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Posted 03 August 2012 - 12:59 PM

I run 105 psi. Scale your trailer and set your pressure according the weight charts. The I run based on the entire trailer on the tires. 100psi gives you 4020 per tire. 105 is 4180, 110 is 4320.

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#7 BMS-Farms

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Posted 04 August 2012 - 07:37 AM

Thanks everyone for your help i think i will start out with115 psi and see how that does. I am also running the nitrogen in the trailers tires so that will help them stay cooler and will keep the psi the same all the time Barry
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Jupiter Fl,

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2008 Teton Homes Royal

#8 bstark

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Posted 04 August 2012 - 08:20 AM

I ran the same tires as you've selected on a Mobile Suites trailer with 8K axles. I can state they performed as well as could be expected after first sorting out the issues of not being able to balance two of them and ultimately replacing those two and one other for a non-heat/flex-related delamination issue. :(

After sorting out those manufacturing defect tires; their replacemnts performed well for about 5 years of travel and quite probably well over 30,000 miles of travel throughout the U.S. and Canada. I ran mine at 118 religiously with a Pressure Pro monitoring system to keep an eye on the temperature related pressure spikes when travelling throughout the heated desert areas.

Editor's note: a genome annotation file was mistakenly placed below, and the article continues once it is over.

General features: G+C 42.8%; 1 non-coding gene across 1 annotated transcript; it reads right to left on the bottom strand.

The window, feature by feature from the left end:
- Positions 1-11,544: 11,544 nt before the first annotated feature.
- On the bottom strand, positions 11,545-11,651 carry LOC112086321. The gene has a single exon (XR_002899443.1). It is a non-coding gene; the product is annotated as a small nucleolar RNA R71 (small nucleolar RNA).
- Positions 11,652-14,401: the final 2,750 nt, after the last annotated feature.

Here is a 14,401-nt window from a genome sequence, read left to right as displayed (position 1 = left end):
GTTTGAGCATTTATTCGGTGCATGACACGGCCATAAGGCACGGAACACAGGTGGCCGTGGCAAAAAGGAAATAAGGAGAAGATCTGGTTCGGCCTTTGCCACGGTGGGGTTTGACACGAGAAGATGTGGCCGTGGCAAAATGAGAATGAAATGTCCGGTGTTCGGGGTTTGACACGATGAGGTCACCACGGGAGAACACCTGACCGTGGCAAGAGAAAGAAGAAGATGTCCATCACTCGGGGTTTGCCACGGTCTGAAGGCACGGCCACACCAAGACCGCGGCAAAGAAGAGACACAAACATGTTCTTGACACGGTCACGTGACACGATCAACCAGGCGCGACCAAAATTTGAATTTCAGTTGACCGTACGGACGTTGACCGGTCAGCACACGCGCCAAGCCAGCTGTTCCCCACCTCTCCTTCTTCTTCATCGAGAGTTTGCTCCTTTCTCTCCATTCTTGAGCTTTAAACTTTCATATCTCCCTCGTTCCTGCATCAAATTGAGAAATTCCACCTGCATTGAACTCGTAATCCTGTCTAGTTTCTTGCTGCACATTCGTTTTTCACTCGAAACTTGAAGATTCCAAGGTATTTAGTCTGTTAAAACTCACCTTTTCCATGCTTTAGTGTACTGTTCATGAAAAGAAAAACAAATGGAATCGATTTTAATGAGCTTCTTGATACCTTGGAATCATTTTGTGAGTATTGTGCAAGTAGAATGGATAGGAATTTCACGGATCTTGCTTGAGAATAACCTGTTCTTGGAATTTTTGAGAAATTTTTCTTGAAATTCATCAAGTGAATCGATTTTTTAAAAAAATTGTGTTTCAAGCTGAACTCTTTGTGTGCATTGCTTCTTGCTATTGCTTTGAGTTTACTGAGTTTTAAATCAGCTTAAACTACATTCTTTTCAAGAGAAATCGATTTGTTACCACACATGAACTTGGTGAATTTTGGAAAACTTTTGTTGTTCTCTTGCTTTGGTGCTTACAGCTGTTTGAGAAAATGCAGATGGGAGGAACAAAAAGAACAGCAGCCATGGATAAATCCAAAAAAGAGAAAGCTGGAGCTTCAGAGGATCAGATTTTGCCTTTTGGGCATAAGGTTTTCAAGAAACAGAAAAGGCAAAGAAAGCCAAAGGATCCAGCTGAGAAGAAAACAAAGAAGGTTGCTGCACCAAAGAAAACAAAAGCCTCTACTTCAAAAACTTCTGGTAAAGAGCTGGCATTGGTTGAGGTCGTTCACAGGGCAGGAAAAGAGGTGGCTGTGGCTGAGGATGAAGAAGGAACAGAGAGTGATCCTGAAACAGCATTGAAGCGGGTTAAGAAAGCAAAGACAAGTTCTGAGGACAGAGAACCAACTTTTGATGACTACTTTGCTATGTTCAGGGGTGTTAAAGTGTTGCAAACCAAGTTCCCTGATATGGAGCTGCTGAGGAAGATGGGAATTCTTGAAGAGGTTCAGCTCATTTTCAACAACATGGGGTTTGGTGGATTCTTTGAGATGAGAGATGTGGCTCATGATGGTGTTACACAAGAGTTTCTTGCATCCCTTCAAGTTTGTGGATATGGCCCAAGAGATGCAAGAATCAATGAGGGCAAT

A good source of knowledge on the 17.5"s as fitted to heavier trailers would be this guy I'm sure some on here have encountered in their travels.

tires and weights

His name is Stacy Franks and is/was a fulltimer with individual wheel scale sets who would weight your rig on site in-situe to give you your individual weights on each wheel for advice on trailer loading and pressures. A very knowledgable guy who will freely give advice.

Edited by bstark, 04 August 2012 - 08:22 AM.

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#9 Desolation Roe

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Posted 04 August 2012 - 10:09 AM

Thanks everyone for your help i think i will start out with115 psi and see how that does. I am also running the nitrogen in the trailers tires so that will help them stay cooler and will keep the psi the same all the time Barry